As ministers and heads of state from EU member countries met in Brussels on Thursday, tens of thousands of Greeks—including angry citizens, students, and workers—took to the streets of Athens marking the clear division lines between one Europe demanding ever deeper social cuts and those poised to continue their fight against a top-down austerity regime that has frayed the very notion of a unified Eurozone.
The Guardian is providing ongoing live coverage of the day's events, already reporting that riot police have attempted to clear Syntagma Square, firing off toxic teargas cannisters. Some protesters have responded with molotov cocktails and petrol bombs.
"Enough is enough. They've dug our graves, shoved us in and we are waiting for the priest to read the last words," Konstantinos Balomenos, a 58-year-old worker at a water utility whose wage has been halved to 900 euros and has two unemployed sons, told Reuters.
"This austerity is making all of Europe's south rebel, the euro will be destroyed," he said.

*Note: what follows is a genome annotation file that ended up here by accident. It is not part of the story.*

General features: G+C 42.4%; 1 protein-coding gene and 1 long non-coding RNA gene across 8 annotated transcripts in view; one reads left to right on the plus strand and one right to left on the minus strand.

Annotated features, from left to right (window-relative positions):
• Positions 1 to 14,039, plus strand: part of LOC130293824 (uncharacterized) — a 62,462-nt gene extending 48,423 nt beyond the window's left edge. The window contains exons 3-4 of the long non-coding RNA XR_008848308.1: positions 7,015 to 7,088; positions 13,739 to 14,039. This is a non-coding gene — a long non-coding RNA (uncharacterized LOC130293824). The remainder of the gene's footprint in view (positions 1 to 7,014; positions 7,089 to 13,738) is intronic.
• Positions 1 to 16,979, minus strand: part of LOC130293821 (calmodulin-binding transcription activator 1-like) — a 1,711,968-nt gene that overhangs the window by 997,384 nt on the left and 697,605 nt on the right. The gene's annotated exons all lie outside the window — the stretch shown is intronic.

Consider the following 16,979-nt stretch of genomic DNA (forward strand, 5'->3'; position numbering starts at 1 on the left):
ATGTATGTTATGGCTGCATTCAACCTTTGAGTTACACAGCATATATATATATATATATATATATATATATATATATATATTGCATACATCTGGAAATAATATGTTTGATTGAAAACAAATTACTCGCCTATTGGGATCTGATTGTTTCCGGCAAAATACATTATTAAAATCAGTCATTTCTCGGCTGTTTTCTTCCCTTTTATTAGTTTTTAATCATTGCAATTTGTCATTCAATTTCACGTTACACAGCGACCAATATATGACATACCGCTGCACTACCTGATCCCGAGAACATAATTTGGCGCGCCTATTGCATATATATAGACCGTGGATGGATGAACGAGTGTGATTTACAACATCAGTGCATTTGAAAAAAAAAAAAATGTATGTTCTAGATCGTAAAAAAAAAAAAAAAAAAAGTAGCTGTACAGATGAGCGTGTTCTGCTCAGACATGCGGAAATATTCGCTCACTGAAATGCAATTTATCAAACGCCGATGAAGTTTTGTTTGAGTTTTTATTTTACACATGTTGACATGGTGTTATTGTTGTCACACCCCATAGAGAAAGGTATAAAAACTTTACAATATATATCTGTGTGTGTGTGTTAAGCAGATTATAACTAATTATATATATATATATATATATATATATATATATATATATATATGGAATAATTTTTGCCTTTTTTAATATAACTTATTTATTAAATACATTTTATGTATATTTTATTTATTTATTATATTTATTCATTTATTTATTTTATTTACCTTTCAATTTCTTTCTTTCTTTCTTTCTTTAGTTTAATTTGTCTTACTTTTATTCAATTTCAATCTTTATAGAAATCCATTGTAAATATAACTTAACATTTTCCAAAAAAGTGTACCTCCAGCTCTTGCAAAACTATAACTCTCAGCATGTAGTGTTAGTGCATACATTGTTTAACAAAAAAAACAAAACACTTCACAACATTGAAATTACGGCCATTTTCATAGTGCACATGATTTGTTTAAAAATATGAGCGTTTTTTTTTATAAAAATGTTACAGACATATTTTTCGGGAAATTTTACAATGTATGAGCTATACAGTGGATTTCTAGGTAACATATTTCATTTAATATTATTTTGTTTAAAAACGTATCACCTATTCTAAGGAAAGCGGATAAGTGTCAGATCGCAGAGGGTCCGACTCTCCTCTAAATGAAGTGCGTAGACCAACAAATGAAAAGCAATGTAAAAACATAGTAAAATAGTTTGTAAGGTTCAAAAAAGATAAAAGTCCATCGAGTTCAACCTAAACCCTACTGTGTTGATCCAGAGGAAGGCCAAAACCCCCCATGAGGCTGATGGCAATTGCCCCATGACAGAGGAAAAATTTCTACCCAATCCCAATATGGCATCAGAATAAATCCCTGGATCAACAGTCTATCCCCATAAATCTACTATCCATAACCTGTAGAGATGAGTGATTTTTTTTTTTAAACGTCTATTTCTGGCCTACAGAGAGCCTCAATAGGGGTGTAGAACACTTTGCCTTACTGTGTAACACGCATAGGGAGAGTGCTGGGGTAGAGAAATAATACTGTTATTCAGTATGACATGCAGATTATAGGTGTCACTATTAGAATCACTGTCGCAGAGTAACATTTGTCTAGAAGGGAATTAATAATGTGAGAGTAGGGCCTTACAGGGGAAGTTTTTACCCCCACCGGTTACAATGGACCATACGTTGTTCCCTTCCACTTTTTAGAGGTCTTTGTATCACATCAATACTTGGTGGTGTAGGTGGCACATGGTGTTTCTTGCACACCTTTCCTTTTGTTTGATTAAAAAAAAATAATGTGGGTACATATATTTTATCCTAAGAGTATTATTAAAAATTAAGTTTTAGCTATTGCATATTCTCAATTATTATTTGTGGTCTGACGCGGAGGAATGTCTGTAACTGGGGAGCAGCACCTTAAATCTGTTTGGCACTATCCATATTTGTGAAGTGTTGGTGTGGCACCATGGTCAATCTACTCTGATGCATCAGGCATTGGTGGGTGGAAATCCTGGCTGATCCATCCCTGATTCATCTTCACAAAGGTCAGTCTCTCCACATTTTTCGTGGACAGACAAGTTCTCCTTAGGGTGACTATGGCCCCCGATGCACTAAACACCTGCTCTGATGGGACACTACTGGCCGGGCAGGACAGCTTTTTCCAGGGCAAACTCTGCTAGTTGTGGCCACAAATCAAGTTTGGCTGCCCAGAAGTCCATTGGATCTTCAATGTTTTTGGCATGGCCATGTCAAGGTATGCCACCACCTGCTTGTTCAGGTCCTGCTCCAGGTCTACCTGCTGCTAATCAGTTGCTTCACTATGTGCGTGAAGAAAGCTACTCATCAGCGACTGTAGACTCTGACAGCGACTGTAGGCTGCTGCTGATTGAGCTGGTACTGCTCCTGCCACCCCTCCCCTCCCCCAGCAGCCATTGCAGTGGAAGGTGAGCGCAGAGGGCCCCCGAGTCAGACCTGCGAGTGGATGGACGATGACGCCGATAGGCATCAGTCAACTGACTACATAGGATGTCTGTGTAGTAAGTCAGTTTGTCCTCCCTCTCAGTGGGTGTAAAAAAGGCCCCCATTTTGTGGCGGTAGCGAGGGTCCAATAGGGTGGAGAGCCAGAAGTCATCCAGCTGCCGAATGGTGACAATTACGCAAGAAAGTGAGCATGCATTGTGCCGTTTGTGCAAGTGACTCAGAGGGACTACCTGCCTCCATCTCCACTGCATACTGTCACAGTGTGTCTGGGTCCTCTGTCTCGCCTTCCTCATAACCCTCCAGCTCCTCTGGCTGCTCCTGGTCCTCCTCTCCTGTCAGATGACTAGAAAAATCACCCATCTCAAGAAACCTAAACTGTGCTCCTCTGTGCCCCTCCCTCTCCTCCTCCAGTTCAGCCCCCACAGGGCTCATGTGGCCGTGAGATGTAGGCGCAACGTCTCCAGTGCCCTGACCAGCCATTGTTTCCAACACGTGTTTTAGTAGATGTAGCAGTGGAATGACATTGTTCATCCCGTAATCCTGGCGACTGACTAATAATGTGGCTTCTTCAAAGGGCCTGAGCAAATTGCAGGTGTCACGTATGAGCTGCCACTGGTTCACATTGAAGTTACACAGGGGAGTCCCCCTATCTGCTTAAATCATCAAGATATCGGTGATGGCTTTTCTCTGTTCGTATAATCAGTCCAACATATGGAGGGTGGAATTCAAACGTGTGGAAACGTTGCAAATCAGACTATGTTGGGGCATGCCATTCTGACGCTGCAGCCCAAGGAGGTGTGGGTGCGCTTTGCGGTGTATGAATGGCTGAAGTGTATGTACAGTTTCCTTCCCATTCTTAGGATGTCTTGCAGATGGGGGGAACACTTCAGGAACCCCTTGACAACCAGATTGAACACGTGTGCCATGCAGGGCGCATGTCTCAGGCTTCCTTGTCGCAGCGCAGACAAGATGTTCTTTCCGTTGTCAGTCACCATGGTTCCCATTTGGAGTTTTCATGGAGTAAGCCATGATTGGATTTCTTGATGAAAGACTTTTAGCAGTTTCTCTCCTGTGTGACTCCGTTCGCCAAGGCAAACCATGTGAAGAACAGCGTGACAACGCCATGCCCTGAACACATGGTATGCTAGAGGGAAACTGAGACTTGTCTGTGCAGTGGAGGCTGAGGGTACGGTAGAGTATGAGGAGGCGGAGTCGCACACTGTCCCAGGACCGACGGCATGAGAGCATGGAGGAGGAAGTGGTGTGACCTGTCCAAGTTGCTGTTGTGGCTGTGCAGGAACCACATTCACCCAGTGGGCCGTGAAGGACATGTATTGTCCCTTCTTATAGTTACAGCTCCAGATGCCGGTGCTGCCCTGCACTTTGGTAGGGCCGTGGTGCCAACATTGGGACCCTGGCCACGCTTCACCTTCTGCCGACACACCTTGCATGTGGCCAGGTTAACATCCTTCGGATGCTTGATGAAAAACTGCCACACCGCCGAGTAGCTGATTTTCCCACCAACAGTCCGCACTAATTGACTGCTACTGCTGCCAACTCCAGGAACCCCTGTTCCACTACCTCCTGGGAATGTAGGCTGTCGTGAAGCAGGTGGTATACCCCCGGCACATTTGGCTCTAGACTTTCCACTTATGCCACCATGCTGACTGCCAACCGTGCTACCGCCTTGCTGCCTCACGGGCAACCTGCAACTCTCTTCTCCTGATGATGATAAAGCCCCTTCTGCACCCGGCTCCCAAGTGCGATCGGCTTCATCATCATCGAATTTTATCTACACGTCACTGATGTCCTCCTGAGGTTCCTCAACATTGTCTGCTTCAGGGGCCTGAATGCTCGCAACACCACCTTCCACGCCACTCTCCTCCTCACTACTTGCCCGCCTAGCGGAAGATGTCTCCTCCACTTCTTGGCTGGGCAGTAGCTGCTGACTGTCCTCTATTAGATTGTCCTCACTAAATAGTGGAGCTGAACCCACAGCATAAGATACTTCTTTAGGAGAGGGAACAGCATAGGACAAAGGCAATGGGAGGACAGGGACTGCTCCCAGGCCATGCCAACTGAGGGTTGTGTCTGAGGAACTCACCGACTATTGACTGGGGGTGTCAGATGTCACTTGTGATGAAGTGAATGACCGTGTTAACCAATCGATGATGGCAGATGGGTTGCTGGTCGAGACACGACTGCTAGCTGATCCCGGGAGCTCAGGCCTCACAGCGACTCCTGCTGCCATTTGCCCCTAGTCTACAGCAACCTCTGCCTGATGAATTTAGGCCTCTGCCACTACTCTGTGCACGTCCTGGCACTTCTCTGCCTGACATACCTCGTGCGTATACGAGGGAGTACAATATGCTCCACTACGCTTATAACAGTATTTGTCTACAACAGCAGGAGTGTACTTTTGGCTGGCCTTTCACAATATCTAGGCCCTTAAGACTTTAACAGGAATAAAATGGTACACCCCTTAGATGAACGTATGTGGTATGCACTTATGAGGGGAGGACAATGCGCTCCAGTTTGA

Greece is stuck in its worst downturn since World War Two and must make at least 11.5 billion euros of cuts to satisfy the "troika" of the European Commission, European Central Bank and IMF, and secure the next tranche of a 130-billion-euro bailout.
"Agreeing to catastrophic measures means driving society to despair and the consequences as well as the protests will then be indefinite," said Yannis Panagopoulos, head of the GSEE private sector union, one of two major unions that represent about 2 million people, or half of Greece's workforce.
In Brussels, a centerpoint of debate will be around proposals by Germany that would give the EU more robust and interventionist authority over the national budgets of member countries.
"We have made good progress on strengthening fiscal discipline with the fiscal pact but we are of the opinion, and I speak for the whole German government on this, that we could go a step further by giving Europe real rights of intervention in national budgets," Merkel told the Bundestag, Germany's lower house of parliament.
Merkel's largest adversary on this point—not counting the thousands of people who have marched in the streets in Portugal, Greece, Spain, Italy, and elsewhere—is newly-elected president of France, Francois Hollande, who in an interview with European newspapers this week, argued that Merkel's push for a more centralized European system would be an erosion of democracy in the Eurozone.
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